Note: This column contains a piece of shocking information not suitable for all sports fans. Reader discretion is advised.
The NFL recently announced it might expand its playoff format, to perhaps allow half the league’s 32 teams into the postseason.
This was as inevitable as a Jay Cutler thrown-off-his-back-foot interception.
In America — Motto: “Capitalizing on Consumer Needs One Markup at a Time Since 1776” — you either get bigger or you go bust. 7-Eleven introduced the Big Gulp in 1980; McDonald’s began super-sizing in 1993.
In addition, the universe is expanding and, of course, eventually will explode.
Until then, a super-sized NFL postseason serves most of its fans best. With doomsday coming, who wouldn’t want to watch more games with playoff implications and more playoff games?
But a watered-down NFL postseason brings the prospect of more run-of-the-mill playoff entrants — .500 teams and the like — trying to make their way to Super Bowl Sunday.
A couple of years ago — when Sports Nation went into a full-throated froth over the fact that the 7-9 Seattle Seahawks made the postseason and actually hosted a playoff game against the 11-5 New Orleans Saints — I correctly pointed out that it was possible for a 3-13 team to qualify for the NFL postseason.
(Here’s the simple, far-fetched scenario: Each of the four teams in a division goes 3-3 within its division and loses all 10 of its out-of-division games, leaving everyone tied at 3-13 and someone playoff-bound as division champion through some labyrinth tiebreaking formula.)
But I failed to recognize a more horrifying, Nate Silver-defying set of circumstances that would reduce America to a heap of “SportsCenter”-strangling rubble.
Rather than split each divisional home-and-home series, all divisional games could end in an overtime tie. Meaning it is technically possible — yes, technically, theoretically, improbably and impracticality possible — that every team in a single division could have a 0-10-6 record.
Do you realize the implications of this?
1. Skip Bayless would have to undergo electroshock therapy.
2. Short of a constitutional amendment — or emergency congressional legislation — this means a team that is winless during the regular season could become Super Bowl champion.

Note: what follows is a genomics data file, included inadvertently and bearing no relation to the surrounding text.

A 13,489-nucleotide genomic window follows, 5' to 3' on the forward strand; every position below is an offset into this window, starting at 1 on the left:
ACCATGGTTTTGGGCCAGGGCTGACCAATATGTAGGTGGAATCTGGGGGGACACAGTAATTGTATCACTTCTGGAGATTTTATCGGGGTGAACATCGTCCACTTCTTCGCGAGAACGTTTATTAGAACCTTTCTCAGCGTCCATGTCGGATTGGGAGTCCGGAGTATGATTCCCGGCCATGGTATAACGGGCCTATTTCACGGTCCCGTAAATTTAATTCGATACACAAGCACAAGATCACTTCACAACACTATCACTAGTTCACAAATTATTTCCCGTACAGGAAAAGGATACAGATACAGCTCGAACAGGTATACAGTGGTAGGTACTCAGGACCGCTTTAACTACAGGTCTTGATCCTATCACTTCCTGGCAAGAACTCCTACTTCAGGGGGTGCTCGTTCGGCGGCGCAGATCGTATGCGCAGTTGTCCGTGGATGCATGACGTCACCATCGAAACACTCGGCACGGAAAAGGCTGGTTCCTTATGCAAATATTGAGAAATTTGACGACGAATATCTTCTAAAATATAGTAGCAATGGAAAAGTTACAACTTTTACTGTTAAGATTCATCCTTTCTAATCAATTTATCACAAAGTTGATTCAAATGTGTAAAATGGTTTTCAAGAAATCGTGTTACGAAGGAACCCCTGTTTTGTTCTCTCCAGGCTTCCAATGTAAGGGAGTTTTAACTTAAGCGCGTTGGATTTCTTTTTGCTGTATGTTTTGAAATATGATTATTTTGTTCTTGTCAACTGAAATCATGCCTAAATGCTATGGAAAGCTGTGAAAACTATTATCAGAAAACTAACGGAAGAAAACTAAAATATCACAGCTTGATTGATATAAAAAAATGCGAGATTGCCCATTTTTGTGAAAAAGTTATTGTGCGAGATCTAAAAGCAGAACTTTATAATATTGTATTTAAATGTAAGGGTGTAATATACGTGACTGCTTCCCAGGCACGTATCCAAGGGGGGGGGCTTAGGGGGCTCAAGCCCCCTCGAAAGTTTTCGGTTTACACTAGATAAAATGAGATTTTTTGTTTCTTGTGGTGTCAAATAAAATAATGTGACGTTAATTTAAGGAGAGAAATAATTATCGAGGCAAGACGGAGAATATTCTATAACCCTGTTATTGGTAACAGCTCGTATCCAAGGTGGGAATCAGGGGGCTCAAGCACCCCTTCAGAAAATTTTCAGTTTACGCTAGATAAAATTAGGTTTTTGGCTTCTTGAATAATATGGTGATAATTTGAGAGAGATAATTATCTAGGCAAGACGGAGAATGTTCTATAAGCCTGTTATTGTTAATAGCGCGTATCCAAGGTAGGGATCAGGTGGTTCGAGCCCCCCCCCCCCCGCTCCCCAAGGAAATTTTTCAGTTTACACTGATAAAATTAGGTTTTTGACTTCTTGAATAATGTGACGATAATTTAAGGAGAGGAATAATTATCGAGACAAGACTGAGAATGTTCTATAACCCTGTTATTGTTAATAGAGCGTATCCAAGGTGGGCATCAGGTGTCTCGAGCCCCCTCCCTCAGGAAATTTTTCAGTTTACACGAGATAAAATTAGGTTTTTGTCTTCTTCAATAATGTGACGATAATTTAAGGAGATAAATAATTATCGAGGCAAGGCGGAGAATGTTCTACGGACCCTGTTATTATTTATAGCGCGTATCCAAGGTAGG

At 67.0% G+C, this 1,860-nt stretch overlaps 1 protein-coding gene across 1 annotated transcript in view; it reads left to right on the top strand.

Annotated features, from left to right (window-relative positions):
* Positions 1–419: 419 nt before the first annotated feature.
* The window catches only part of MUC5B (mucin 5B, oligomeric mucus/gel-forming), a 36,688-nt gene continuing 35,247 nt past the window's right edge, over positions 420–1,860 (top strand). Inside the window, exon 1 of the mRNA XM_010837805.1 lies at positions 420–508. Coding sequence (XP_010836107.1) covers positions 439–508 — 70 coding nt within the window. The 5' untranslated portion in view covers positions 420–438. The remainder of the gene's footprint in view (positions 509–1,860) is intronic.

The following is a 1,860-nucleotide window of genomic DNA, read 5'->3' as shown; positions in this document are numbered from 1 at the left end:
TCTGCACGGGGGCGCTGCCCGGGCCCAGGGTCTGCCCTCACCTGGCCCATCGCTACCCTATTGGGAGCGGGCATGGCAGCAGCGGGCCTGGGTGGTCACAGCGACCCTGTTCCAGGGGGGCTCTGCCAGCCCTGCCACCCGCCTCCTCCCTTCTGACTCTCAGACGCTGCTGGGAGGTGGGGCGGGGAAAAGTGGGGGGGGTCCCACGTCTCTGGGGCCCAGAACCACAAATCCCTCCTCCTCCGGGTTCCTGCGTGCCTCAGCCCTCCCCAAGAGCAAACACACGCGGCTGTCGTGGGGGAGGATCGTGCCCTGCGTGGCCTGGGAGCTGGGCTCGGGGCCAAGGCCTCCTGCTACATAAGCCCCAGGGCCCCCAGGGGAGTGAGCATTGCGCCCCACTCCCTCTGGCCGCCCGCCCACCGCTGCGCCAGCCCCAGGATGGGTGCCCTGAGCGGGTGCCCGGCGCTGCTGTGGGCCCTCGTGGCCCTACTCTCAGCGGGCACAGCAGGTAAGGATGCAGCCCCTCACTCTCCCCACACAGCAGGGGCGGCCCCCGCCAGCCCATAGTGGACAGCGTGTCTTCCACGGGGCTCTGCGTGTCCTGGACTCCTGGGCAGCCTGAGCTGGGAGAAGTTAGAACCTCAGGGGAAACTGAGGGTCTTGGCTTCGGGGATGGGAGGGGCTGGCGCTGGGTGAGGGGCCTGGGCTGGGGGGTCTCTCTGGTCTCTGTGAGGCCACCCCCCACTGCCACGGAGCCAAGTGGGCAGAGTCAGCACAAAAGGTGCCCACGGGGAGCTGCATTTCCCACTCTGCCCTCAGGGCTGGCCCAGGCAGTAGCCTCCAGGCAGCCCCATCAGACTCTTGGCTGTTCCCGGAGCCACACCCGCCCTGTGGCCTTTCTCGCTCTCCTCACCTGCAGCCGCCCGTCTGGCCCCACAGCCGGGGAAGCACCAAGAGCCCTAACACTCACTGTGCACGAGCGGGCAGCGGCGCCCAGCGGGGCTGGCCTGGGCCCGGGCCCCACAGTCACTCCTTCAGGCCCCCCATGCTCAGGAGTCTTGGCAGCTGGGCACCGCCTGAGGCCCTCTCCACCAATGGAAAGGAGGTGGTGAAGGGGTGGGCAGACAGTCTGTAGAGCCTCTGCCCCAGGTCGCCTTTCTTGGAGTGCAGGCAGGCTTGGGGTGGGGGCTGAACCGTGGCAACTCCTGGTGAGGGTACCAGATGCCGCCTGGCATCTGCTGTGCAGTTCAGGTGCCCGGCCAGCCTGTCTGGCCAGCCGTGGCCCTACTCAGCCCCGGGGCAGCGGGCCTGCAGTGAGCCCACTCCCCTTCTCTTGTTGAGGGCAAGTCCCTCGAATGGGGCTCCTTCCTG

A winless team could win the Super Bowl.
And I thought the MLS aggregate-goal playoff format was the ultimate New World joke.
On the bright side, this offers a slither of hope for, say, Chiefs or Raiders fans.
In other less sobering NFL news. . .
** It’s an acquired skill, getting less out of your team than you should. Time now for our annual Reverse Coach of the Year — a.k.a. the Norv Turner Award — counting down those underachieving NFL honchos who lose when they should win or lose even more than they should.
At No. 5 is our old, mustachioed friend, the Eagles’ Andy Reid, who deserves better. At No. 4 is the Chargers’ Norv Turner himself — the all-time leader in Reverse COY countdown appearances — who, at this point, couldn’t coach a cow to moo. At No. 3 is the Saints’ Sean Payton, who oversaw his team’s collapse from a Best Buy flat-screen showroom somewhere in southeastern Louisiana. At No. 2 is the Jets’ Rex Ryan, who acts like the second coming of General Patton and leads like the second coming of “F Troop.”
And at No. 1? If you take a team from 10-6 to 4-11 and you throw a challenge flag even though you know throwing it will wipe away any replay review, that’s professional malpractice, which makes the Lions’ Jim Schwartz the Reverse Coach of the Year.
** When a Hall of Famer moves on, it’s hit-or-miss in finding someone to step into his shoes. Number of starting quarterbacks the Dolphins have gone through to replace Dan Marino, who retired in 1999: 17 (Damon Huard, Jay Fiedler, Ray Lucas, Brian Griese, A.J. Feeley, Sage Rosenfels, Gus Frerotte, Joey Harrington, Daunte Culpepper, Cleo Lemon, Trent Green, John Beck, Chad Pennington, Chad Henne, Tyler Thigpen, Matt Moore and Ryan Tannehill).
Number of starting quarterbacks the Colts have gone through before finding replacement for Peyton Manning, who left team after 2011 season: 1 (Andrew Luck).
Q. Were the Blue-Gray or North-South college football games ever canceled during the Civil War? (Todd Deane; Halfmoon, N.Y.)
A. I want to say yes, but watching “Lincoln,” I could’ve sworn I heard Lee Corso on one of the White House TVs in the background.
Q. How can Maryland pay $52 million to leave the ACC when it can’t afford seven sports it cut in June? (W. Wolf; Dagsboro, Del.)
A. Maryland math.
Q. The Mayans were full of it, no? (Aaron Epstein; Spokane, Wash.)
A. Prognostication is an art, not a science.
Q. Do you find people are asking you questions just for the $1.25 so they can avert their own fiscal cliff? (Mark Pattison; Washington, D.C.)
A. Pay the man quickly, Shirley.
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